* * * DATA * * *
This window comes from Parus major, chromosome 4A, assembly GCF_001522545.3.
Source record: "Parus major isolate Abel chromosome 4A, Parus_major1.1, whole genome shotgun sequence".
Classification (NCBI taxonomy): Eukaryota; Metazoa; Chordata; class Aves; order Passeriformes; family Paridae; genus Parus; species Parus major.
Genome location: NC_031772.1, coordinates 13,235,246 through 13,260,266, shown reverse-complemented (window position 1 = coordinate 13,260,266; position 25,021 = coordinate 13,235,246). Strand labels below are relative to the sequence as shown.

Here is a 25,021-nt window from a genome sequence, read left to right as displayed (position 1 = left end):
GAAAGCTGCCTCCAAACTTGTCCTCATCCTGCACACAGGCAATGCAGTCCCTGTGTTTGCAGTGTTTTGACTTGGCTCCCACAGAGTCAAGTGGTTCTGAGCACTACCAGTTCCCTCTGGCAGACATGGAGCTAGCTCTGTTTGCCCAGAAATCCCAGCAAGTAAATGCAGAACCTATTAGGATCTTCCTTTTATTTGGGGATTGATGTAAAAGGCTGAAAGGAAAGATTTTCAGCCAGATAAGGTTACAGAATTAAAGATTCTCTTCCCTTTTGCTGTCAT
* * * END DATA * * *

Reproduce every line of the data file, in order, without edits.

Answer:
This window comes from Parus major, chromosome 4A, assembly GCF_001522545.3.
Source record: "Parus major isolate Abel chromosome 4A, Parus_major1.1, whole genome shotgun sequence".
Classification (NCBI taxonomy): Eukaryota; Metazoa; Chordata; class Aves; order Passeriformes; family Paridae; genus Parus; species Parus major.
Genome location: NC_031772.1, coordinates 13,235,246 through 13,260,266, shown reverse-complemented (window position 1 = coordinate 13,260,266; position 25,021 = coordinate 13,235,246). Strand labels below are relative to the sequence as shown.

Here is a 25,021-nt window from a genome sequence, read left to right as displayed (position 1 = left end):
GAAAGCTGCCTCCAAACTTGTCCTCATCCTGCACACAGGCAATGCAGTCCCTGTGTTTGCAGTGTTTTGACTTGGCTCCCACAGAGTCAAGTGGTTCTGAGCACTACCAGTTCCCTCTGGCAGACATGGAGCTAGCTCTGTTTGCCCAGAAATCCCAGCAAGTAAATGCAGAACCTATTAGGATCTTCCTTTTATTTGGGGATTGATGTAAAAGGCTGAAAGGAAAGATTTTCAGCCAGATAAGGTTACAGAATTAAAGATTCTCTTCCCTTTTGCTGTCAT